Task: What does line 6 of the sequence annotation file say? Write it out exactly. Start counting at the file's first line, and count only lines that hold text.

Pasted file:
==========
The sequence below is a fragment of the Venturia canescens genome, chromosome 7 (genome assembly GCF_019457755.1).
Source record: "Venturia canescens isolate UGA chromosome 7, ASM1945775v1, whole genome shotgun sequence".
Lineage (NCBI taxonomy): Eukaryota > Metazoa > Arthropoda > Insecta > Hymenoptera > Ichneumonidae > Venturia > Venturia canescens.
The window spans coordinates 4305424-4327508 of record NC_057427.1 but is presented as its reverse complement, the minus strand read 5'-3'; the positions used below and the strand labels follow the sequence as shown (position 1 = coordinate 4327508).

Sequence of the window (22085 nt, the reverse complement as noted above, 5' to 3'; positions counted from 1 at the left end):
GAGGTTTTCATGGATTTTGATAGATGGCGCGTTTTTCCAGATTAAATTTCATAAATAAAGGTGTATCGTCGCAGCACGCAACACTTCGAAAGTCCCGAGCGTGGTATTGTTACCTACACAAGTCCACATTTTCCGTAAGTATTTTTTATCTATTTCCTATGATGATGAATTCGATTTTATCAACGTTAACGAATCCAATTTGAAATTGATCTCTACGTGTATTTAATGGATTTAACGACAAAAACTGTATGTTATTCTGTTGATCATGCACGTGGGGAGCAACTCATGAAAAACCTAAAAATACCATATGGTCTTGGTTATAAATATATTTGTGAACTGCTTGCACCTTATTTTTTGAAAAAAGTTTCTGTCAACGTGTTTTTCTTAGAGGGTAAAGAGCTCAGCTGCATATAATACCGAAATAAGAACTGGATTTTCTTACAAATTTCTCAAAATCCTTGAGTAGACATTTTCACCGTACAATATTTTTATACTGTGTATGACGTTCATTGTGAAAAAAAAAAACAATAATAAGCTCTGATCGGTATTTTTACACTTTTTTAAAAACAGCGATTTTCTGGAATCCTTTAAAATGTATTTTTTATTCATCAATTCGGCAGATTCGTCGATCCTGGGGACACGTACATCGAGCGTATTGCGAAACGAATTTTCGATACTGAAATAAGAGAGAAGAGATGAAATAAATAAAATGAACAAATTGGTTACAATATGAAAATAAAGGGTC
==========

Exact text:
GAGGTTTTCATGGATTTTGATAGATGGCGCGTTTTTCCAGATTAAATTTCATAAATAAAGGTGTATCGTCGCAGCACGCAACACTTCGAAAGTCCCGAGCGTGGTATTGTTACCTACACAAGTCCACATTTTCCGTAAGTATTTTTTATCTATTTCCTATGATGATGAATTCGATTTTATCAACGTTAACGAATCCAATTTGAAATTGATCTCTACGTGTATTTAATGGATTTAACGACAAAAACTGTATGTTATTCTGTTGATCATGCACGTGGGGAGCAACTCATGAAAAACCTAAAAATACCATATGGTCTTGGTTATAAATATATTTGTGAACTGCTTGCACCTTATTTTTTGAAAAAAGTTTCTGTCAACGTGTTTTTCTTAGAGGGTAAAGAGCTCAGCTGCATATAATACCGAAATAAGAACTGGATTTTCTTACAAATTTCTCAAAATCCTTGAGTAGACATTTTCACCGTACAATATTTTTATACTGTGTATGACGTTCATTGTGAAAAAAAAAAACAATAATAAGCTCTGATCGGTATTTTTACACTTTTTTAAAAACAGCGATTTTCTGGAATCCTTTAAAATGTATTTTTTATTCATCAATTCGGCAGATTCGTCGATCCTGGGGACACGTACATCGAGCGTATTGCGAAACGAATTTTCGATACTGAAATAAGAGAGAAGAGATGAAATAAATAAAATGAACAAATTGGTTACAATATGAAAATAAAGGGTC